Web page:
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This study examines correlations between the prosody of infant-directed speech (IDS) and children’s vocabulary size. We collected longitudinal speech data and vocabulary information from Dutch mother-child dyads with children aged 18 (N = 49) and 24 (N = 27) months old. We took speech context into consideration and distinguished between prosody when mothers introduce familiar vs. unfamiliar words to their children. The results show that IDS mean pitch predicts children’s vocabulary growth between 18 and 24 months. In addition, the degree of prosodic modification when mothers introduce unfamiliar words to their children correlates with children’s vocabulary growth during this period. These findings suggest that the prosody of IDS, especially in word-learning contexts, may serve linguistic purposes.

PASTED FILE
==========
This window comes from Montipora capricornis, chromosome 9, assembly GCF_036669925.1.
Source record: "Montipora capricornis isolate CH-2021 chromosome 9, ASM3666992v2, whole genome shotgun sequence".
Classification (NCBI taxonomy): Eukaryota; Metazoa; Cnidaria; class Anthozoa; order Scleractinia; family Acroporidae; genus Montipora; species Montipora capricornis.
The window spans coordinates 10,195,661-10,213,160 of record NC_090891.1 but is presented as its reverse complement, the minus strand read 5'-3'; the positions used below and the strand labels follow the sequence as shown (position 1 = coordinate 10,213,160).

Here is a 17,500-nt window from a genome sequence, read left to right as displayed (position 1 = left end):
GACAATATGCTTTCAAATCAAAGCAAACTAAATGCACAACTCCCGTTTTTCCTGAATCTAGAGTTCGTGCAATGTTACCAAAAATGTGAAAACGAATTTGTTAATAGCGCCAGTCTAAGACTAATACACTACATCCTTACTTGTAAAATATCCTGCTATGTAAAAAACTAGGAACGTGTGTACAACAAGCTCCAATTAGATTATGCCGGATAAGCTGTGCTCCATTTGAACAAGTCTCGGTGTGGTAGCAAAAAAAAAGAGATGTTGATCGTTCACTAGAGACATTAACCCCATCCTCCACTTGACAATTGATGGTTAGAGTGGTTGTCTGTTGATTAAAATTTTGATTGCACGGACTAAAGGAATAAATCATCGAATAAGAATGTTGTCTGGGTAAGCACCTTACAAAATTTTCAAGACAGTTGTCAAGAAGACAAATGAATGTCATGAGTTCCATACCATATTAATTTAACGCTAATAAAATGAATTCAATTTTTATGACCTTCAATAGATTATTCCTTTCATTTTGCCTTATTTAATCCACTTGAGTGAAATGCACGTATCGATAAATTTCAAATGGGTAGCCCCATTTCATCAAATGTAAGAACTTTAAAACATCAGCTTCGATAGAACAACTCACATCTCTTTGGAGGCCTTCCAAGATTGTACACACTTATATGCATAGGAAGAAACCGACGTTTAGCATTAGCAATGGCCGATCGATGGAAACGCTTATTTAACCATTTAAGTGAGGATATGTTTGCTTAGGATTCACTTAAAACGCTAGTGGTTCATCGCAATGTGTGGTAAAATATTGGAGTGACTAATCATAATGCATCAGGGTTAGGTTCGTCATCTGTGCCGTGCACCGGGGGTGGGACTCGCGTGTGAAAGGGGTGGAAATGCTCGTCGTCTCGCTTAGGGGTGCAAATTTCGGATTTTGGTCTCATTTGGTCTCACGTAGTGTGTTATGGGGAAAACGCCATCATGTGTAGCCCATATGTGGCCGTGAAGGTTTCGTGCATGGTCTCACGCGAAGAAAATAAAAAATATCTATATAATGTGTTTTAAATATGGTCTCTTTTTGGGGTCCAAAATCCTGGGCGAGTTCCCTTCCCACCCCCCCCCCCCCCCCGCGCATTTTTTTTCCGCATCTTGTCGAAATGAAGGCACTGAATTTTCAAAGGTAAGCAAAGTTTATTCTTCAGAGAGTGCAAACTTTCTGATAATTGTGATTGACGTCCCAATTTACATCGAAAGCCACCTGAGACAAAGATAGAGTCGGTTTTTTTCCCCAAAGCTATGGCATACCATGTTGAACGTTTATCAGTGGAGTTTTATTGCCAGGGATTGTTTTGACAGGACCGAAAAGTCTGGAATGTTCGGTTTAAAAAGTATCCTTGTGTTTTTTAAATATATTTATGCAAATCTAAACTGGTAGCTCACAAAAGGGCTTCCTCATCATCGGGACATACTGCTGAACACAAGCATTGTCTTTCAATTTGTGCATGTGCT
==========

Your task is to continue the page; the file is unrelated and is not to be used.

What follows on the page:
This study investigates the pitch properties of infant-directed speech (IDS) specific to word-learning contexts in which mothers introduce unfamiliar words to children. Using a semi-spontaneous story-book telling task, we examined (1) whether mothers made distinctions between unfamiliar and familiar words with pitch in IDS compared to adult-directed speech (ADS); (2) whether pitch properties change when mothers address children from 18 to 24 months; and (3) how Mandarin Chinese and Dutch IDS differ in their pitch properties in word-learning contexts. Results show that the mean pitch of Mandarin Chinese IDS was already ADS-like when children were 24 months, but Dutch IDS remained exaggerated in pitch at the same age. Crucially, Mandarin Chinese mothers used a higher pitch and a larger pitch range in IDS when introducing unfamiliar words, while Dutch mothers used a higher pitch specifically for familiar words. These findings contribute to the language-specificity of prosodic input in early lexical development.
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